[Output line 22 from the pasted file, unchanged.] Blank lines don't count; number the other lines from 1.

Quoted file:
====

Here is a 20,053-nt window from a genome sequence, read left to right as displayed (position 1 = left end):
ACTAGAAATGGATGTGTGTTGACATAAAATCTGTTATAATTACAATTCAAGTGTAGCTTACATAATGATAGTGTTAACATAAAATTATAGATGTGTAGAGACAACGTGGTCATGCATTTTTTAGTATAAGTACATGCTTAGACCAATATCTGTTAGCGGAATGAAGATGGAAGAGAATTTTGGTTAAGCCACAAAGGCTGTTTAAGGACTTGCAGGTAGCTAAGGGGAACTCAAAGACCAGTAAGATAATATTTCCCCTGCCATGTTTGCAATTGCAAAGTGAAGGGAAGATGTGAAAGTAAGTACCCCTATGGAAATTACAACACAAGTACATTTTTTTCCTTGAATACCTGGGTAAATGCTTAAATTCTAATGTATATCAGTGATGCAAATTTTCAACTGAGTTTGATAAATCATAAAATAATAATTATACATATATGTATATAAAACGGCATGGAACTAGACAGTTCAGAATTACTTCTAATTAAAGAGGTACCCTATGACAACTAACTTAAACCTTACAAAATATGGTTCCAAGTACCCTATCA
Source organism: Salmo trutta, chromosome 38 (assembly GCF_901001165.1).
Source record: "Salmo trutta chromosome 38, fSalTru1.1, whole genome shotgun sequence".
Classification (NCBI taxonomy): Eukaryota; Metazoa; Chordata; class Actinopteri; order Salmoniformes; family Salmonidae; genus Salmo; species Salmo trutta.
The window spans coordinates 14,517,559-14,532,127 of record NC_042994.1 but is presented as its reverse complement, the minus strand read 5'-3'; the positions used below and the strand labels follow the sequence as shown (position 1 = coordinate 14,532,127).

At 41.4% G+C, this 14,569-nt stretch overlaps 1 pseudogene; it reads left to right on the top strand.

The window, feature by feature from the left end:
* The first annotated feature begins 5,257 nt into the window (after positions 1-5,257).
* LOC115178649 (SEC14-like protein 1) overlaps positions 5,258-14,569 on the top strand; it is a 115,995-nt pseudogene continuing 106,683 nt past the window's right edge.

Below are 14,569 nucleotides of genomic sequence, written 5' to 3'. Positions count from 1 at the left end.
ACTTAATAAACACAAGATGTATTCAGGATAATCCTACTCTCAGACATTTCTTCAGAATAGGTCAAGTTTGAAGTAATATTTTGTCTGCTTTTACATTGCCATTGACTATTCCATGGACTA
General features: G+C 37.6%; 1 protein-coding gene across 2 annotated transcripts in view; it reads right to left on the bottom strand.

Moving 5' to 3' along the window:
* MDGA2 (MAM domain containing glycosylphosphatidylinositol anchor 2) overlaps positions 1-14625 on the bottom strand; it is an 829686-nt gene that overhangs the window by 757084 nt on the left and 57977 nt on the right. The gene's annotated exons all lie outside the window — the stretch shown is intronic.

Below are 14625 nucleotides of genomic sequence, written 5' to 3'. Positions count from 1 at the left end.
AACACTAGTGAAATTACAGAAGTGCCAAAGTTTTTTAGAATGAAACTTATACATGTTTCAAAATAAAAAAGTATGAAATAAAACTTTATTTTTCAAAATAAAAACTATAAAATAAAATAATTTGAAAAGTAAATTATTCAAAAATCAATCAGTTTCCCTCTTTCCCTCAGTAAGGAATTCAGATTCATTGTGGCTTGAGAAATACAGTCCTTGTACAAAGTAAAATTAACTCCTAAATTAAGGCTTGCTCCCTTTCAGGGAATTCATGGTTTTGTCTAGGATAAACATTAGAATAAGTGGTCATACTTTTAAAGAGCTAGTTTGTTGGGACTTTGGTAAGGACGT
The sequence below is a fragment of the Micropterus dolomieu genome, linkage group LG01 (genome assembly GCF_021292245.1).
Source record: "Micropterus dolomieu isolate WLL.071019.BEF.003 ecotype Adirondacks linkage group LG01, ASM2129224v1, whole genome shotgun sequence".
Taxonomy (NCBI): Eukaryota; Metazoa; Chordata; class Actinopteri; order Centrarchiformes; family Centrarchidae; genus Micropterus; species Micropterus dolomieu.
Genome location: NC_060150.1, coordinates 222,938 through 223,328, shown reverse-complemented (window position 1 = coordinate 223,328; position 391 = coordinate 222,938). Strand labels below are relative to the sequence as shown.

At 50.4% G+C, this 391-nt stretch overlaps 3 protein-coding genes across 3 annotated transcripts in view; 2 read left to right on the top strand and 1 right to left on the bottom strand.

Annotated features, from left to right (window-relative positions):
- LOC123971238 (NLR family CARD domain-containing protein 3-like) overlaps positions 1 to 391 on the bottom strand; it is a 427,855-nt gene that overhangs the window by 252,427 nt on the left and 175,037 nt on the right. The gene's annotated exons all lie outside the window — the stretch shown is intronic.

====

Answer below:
At 50.4% G+C, this 391-nt stretch overlaps 3 protein-coding genes across 3 annotated transcripts in view; 2 read left to right on the top strand and 1 right to left on the bottom strand.